Alex Eben Meyer

Alex Eben Meyer

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Too much screen time?  
A study led by the Yale Department of Psychiatry and Columbia School of Nursing examined the relationship between screen media activity (SMA) and children’s mental health. Researchers analyzed SMA in 5,166 youths, ages 9 and 10, who participated in the Adolescent Brain Cognitive Development Study—the largest long-term analysis of brain development and child health in the US. They found that youths who spent the most time with digital technology were more likely to exhibit problems such as depression, anxiety, and social anxiety when they reached ages 11 to 12. This association between excessive screen time and mental health problems appeared to be related to specific changes in brain development. The authors note that the findings may help identify individuals at greater risk.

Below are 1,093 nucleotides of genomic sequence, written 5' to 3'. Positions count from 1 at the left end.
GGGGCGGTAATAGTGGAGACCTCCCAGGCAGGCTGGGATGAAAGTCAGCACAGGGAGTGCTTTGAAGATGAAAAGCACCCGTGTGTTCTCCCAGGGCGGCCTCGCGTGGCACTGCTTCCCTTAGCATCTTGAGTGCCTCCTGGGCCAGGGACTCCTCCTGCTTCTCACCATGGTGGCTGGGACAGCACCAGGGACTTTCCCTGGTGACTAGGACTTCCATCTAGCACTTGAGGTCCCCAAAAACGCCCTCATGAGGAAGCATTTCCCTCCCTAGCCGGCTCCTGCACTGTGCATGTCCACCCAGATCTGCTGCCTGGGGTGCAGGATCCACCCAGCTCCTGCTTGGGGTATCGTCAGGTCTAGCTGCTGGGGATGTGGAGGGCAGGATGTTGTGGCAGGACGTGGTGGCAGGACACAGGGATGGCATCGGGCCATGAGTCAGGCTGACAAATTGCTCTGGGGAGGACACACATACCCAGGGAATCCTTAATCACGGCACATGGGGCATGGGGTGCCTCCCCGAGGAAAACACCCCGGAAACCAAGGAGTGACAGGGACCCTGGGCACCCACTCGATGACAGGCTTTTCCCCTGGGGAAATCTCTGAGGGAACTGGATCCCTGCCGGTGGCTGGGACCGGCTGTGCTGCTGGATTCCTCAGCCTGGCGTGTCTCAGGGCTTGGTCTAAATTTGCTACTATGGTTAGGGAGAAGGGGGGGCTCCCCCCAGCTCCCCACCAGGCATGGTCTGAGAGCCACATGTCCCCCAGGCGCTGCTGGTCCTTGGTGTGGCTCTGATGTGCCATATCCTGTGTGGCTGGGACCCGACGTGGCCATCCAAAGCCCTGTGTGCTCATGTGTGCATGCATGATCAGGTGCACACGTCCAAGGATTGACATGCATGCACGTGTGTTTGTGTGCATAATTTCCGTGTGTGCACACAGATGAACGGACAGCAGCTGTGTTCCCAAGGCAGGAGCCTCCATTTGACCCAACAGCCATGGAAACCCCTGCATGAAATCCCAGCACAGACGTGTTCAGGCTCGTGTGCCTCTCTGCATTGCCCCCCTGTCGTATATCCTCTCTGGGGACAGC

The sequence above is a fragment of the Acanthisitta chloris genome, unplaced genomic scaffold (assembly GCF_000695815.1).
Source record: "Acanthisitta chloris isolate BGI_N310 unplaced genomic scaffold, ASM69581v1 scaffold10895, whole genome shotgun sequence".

Preaching prudence
Can stories shift our economic choices? According to a recent SOM study of two decades of sermons by leaders in the Church of Jesus Christ of Latter-day Saints, the answer is yes. The researchers found that, when sermons included narratives warning against excessive debt, areas with large church membership tended to have lower indebtedness than areas with fewer members. Additionally, such sermons—given just prior to the 2007–09 financial crisis—may have helped LDS members to avoid taking on excessive mortgages. While economists usually explain financial choices using metrics like unemployment rates and wages, Thomas Steffen, an associate professor of accounting, notes, “It makes intuitive sense that the stories people discuss could influence decisions.” The study also suggests that better understanding of the power of narratives could help policy makers design more effective ways to guide economic behavior.”  

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